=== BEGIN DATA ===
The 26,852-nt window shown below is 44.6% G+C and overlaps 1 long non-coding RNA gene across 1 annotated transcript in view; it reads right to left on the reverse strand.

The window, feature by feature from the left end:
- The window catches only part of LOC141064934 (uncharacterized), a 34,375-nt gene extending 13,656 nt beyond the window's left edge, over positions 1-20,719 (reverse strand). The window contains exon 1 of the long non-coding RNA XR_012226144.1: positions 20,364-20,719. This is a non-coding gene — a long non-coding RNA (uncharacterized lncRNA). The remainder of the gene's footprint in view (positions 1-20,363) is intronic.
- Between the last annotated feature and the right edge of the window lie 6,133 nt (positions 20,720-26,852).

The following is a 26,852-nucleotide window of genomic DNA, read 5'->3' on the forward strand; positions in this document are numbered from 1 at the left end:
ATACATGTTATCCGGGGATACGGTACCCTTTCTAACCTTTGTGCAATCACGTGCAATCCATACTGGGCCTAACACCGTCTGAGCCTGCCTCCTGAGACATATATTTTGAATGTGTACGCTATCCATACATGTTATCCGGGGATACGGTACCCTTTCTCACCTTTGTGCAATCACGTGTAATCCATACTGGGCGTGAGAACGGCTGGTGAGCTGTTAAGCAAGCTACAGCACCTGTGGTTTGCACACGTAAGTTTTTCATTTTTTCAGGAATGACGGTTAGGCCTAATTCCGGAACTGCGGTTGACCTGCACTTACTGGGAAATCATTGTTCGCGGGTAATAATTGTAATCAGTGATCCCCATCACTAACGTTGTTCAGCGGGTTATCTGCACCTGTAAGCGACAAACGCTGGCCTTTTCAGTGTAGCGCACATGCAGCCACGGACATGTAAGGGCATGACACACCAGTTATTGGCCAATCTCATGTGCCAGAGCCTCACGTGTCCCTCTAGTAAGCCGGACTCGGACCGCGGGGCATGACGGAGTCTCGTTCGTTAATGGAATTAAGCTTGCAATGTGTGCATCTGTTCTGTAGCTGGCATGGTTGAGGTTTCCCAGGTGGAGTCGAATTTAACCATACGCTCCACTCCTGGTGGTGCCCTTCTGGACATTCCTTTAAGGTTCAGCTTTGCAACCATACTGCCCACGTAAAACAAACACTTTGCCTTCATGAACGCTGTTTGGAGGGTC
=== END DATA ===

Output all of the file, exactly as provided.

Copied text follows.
The 26,852-nt window shown below is 44.6% G+C and overlaps 1 long non-coding RNA gene across 1 annotated transcript in view; it reads right to left on the reverse strand.

The window, feature by feature from the left end:
- The window catches only part of LOC141064934 (uncharacterized), a 34,375-nt gene extending 13,656 nt beyond the window's left edge, over positions 1-20,719 (reverse strand). The window contains exon 1 of the long non-coding RNA XR_012226144.1: positions 20,364-20,719. This is a non-coding gene — a long non-coding RNA (uncharacterized lncRNA). The remainder of the gene's footprint in view (positions 1-20,363) is intronic.
- Between the last annotated feature and the right edge of the window lie 6,133 nt (positions 20,720-26,852).

The following is a 26,852-nucleotide window of genomic DNA, read 5'->3' on the forward strand; positions in this document are numbered from 1 at the left end:
ATACATGTTATCCGGGGATACGGTACCCTTTCTAACCTTTGTGCAATCACGTGCAATCCATACTGGGCCTAACACCGTCTGAGCCTGCCTCCTGAGACATATATTTTGAATGTGTACGCTATCCATACATGTTATCCGGGGATACGGTACCCTTTCTCACCTTTGTGCAATCACGTGTAATCCATACTGGGCGTGAGAACGGCTGGTGAGCTGTTAAGCAAGCTACAGCACCTGTGGTTTGCACACGTAAGTTTTTCATTTTTTCAGGAATGACGGTTAGGCCTAATTCCGGAACTGCGGTTGACCTGCACTTACTGGGAAATCATTGTTCGCGGGTAATAATTGTAATCAGTGATCCCCATCACTAACGTTGTTCAGCGGGTTATCTGCACCTGTAAGCGACAAACGCTGGCCTTTTCAGTGTAGCGCACATGCAGCCACGGACATGTAAGGGCATGACACACCAGTTATTGGCCAATCTCATGTGCCAGAGCCTCACGTGTCCCTCTAGTAAGCCGGACTCGGACCGCGGGGCATGACGGAGTCTCGTTCGTTAATGGAATTAAGCTTGCAATGTGTGCATCTGTTCTGTAGCTGGCATGGTTGAGGTTTCCCAGGTGGAGTCGAATTTAACCATACGCTCCACTCCTGGTGGTGCCCTTCTGGACATTCCTTTAAGGTTCAGCTTTGCAACCATACTGCCCACGTAAAACAAACACTTTGCCTTCATGAACGCTGTTTGGAGGGTC